Strength, sheen, artistry
We’ve seen it in a hundred samurai movies -- the long, curved blade shimmering, then slicing through the air with a “whoosh,” piercing an enemy torso or lopping off a body part.
Today the celebrated katana, or Japanese long sword, has lost its function as a weapon of personal destruction. It’s more likely to be seen in museums, shrines and antiques shops, and when publicly brandished, it’s for demonstration only. What it has retained, however, is an aura as a work of art and a symbol of the warrior spirit.
Yoshindo Yoshihara, one of Japan’s leading swordsmiths and a designated “living cultural asset” of the city of Tokyo, goes further.
“I believe the sword represents the spirit of the Japanese people more than any other art form,” says Yoshihara, sitting with a group in the garden of the Pacific Asia Museum in Pasadena, where “The Art of the Japanese Sword: The Yoshihara Tradition of Swordmakers” has opened. It features more than 50 blades by him, his family and apprentices, including katana, short swords and even miniatures suitable for letter opening.
“It has beauty, of course, but it also has strength, and it has a protective quality, more than other art forms,” Yoshihara says through a translator, Meher McArthur, the museum’s curator of East Asian art. “They can be considered protection for the kokoro,” which means “heart” or “spirit” in Japanese.
“Kendo [Japanese fencing] is not about cutting down people; it’s about the pursuit of spiritual enlightenment,” adds Paul Martin, the show’s curator and a former martial arts champion in his native England. These days, he says, it’s the artistic and spiritual aspect of the sword that is emphasized.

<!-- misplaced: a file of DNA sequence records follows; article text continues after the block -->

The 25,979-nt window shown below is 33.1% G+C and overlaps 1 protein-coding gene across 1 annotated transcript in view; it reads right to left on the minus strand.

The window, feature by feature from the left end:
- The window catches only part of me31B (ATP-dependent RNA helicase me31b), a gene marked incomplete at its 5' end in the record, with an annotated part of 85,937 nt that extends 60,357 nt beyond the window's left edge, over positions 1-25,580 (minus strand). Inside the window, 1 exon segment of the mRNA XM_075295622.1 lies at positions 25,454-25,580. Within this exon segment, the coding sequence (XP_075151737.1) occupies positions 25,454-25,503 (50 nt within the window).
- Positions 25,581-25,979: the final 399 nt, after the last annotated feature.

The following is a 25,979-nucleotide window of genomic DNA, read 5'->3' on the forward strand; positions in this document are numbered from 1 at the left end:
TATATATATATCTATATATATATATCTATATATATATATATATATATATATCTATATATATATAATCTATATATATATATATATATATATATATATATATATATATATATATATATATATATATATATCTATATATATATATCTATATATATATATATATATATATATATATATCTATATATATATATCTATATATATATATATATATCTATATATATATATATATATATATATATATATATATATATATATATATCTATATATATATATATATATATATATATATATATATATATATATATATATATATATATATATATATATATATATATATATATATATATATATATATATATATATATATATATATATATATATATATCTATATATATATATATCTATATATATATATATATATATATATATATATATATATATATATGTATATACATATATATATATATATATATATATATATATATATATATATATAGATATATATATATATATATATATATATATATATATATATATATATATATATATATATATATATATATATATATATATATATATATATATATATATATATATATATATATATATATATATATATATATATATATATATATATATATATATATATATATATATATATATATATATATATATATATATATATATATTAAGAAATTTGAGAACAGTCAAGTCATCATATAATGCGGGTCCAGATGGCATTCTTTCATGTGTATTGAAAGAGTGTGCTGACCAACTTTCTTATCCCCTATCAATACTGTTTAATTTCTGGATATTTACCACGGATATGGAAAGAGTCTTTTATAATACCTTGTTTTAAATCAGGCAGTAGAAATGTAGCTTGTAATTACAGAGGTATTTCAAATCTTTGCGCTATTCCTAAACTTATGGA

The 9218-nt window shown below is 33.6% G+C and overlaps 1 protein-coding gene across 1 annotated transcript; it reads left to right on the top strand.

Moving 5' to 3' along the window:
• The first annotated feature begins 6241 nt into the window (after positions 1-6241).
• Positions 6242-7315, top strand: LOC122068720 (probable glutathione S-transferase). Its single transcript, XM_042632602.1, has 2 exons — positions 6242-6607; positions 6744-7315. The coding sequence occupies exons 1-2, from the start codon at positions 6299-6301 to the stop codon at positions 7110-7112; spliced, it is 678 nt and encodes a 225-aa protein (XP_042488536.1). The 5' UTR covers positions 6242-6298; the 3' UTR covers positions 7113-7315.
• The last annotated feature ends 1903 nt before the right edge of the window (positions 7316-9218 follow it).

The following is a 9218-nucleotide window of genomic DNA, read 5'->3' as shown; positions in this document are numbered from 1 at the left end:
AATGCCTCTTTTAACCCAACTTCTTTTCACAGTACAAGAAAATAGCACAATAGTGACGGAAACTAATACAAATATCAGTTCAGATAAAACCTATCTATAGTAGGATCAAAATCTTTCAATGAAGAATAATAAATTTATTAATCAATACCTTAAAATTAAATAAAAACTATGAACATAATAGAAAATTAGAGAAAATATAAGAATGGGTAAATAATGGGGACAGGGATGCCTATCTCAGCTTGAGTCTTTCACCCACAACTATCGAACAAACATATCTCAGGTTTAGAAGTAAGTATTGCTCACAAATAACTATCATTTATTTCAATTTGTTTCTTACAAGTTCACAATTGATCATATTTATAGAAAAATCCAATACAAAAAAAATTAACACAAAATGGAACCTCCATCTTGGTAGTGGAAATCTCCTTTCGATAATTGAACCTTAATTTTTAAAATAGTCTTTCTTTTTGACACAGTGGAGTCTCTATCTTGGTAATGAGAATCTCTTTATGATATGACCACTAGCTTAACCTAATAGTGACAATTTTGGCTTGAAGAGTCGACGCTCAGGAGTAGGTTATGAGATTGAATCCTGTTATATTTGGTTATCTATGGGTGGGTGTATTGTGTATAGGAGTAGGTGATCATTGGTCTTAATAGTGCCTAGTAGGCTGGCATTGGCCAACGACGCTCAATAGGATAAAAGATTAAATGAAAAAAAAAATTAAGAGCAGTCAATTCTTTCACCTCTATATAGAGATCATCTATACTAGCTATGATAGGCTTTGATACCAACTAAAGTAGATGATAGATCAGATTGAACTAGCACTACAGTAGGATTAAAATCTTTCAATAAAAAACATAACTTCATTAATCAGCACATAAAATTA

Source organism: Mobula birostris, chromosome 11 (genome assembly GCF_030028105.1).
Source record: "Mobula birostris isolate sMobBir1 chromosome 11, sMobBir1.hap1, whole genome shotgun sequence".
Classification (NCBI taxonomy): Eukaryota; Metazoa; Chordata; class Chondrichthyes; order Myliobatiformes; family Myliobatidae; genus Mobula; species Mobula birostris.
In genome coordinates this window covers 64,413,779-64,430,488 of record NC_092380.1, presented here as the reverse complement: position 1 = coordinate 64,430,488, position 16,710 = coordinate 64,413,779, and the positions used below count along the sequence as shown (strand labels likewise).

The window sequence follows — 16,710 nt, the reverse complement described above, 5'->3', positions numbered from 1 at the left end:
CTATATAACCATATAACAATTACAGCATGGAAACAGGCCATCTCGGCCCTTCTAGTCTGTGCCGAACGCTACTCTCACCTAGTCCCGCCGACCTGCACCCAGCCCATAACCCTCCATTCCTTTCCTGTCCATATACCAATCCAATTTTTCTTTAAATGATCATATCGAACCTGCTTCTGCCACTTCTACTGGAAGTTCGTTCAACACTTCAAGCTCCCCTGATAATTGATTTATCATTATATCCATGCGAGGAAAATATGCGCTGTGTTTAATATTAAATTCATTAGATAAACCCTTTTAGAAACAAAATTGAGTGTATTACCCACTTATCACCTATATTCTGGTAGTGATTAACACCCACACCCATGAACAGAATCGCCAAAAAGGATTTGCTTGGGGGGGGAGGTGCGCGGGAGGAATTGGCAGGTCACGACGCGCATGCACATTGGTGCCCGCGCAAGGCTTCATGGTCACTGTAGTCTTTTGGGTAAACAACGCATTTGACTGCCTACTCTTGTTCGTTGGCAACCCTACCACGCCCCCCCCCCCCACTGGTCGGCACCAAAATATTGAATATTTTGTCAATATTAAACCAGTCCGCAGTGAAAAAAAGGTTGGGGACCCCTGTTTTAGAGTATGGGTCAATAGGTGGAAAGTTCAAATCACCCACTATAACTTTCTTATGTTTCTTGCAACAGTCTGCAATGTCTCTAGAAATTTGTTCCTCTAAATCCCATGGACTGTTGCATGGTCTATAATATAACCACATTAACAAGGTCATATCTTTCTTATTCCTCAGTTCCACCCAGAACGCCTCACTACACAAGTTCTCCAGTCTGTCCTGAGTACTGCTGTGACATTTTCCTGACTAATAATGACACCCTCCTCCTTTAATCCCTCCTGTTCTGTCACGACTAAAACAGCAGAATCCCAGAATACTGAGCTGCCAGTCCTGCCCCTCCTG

Dressed in Japanese-style formal wear -- a crisply pressed short jacket and baggy trousers -- and sporting a goatee and rimless glasses, Yoshihara has a kindly, grandfatherly countenance and an amused air about him. As a third-generation swordsmith, he is nearly an arriviste in this ancient trade, whose history can be traced back some 1,500 years.
His grandfather, Kuniie Yoshihara, was a 10th-generation blacksmith. When the Japanese government decided to revive the disappearing craft of swordsmithing, Kuniie signed up for the newly established Japanese Sword Forging Institute in 1933. There was also a practical reason for this school: It was established during an era of Japanese imperialist expansion, and all military officers were expected to carry swords.
Then came World War II and Japan’s defeat. Yoshihara’s father hardly practiced swordsmithing, which was banned under the U.S. occupation that demilitarized Japan. When it was legalized again in the 1950s, Yoshihara and his younger brother Shoji decided to pick up where their grandfather had left off.
“When I was a child, I would work at the forge with my grandfather,” Yoshihara recalls. “I’d be working the bellows and standing right behind him.” He makes a push-pull motion and indicates how he would watch the process from under his grandfather’s left arm. “So I could see everything very clearly.”